Back to Basics: Top Tips on Worldbuilding

Welcome back to the Back to Basics series, where you’re sure to pick up a tip (or two 😉) on the fundamentals of romance writing! If you haven’t already, please check out our previous posts on creating characters, plotting and high-stakes romance. This post is all about world building and what this means in terms of your writing.

Worldbuilding is the process where you create the fictional world in which your story is set. Be that by characters, settings, societies, and governments. Worldbuilding is crucially important as it gives your reader a clear understanding of what this world looks and feels like. This helps to anchor the reader into the book by giving them a clear vision of the setup of your story.

Here are my top 5 tips for worldbuilding:

  1. Establish the setting. Whether it’s a fictional Mediterranean kingdom or a tropical island or a small village set back in time. Deciding where to start is the first step towards creating the world for the reader.
  2. Describe the environment. What’s the weather like? What is the terrain and does this influence the story? In which season does your book take place? Remember, if you’re setting your book in the southern hemisphere, summer is in December! Does your story take place on the beach? In a hospital? In a palace? By identifying these details, your reader will get a much better sense of place.  
  3. Define the community. What sort of setup is going to be surrounding your characters? Is your story following a family? A group of friends? Or are your characters going to be interacting in a professional environment for most of your story? How do your characters navigate this community and what is their role? Are they a leader? A healer? By identifying the community surrounding your protagonists, this will not only help you shape the plot, but it will also make your world more entertaining for your readers.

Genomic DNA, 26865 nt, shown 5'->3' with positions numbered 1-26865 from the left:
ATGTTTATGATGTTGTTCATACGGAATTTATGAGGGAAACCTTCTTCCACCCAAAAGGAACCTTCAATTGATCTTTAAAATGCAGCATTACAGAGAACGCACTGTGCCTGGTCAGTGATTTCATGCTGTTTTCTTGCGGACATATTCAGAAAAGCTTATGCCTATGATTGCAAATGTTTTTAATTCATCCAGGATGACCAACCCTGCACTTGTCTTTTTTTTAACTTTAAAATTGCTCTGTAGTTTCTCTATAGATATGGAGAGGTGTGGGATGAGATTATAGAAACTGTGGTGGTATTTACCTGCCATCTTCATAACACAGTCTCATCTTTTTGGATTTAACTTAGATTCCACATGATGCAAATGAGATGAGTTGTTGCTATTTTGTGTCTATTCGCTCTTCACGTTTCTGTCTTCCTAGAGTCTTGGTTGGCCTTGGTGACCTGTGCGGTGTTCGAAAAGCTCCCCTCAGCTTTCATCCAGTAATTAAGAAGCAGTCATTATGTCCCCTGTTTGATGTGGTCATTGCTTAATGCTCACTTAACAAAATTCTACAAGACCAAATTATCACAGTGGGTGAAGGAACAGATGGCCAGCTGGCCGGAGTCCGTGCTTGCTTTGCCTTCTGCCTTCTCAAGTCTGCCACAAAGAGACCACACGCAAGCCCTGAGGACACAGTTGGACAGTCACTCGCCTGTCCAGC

4. Identify the culture. What religion do your characters believe in? What do they celebrate? Are there any sacred customs of that religion you need to be aware of? Do they get to choose their own partners or are arranged marriages the norm? A well-developed world will have it’s national and religious holidays, cuisine, dress customs and linguistic characteristics clearly defined.
  5. Proceed with caution. While identifying your world is extremely important both in terms of developing your story and keeping your readers engaged, it is easy to get lost in the small details and lose sight of the bigger picture, the romance. So, while it’s great to have these details, try not to get too bogged down with the small stuff. Remember it’s supposed to be fun!

Worldbuilding is essential to any type of writing, but particularly romance writing. You want to give your reader a world to fall in love with and by following these five tips, you’re sure to be on the path to success when creating your world. Remember, don’t sweat the small stuff and give the reader a world to get lost in, even for just a few hours! 😊

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Editor associated with this post

Emma Marnell
Editorial Assistant

Emma Marnell is an Editorial Assistant for Harlequin Medical Romance and Harlequin Romance. She joined the company after finishing her MA in Publishing at Oxford Brookes University, following a brief stint in New York City (her one true love) and a BA in English Literature and Geography from the National University of Ireland Galway. Originally from Galway, Ireland, Emma’s love for romance came from curling up with a blanket and a good romance on the windy beaches of the west coast of Ireland, where she would be transported to different worlds with luscious heroes. She still can’t quite believe she’s lucky enough to read happy endings for a living and working for Harlequin is a dream come true. Always dreaming of her next escape, Emma is passionate about finding fresh voices and exciting settings.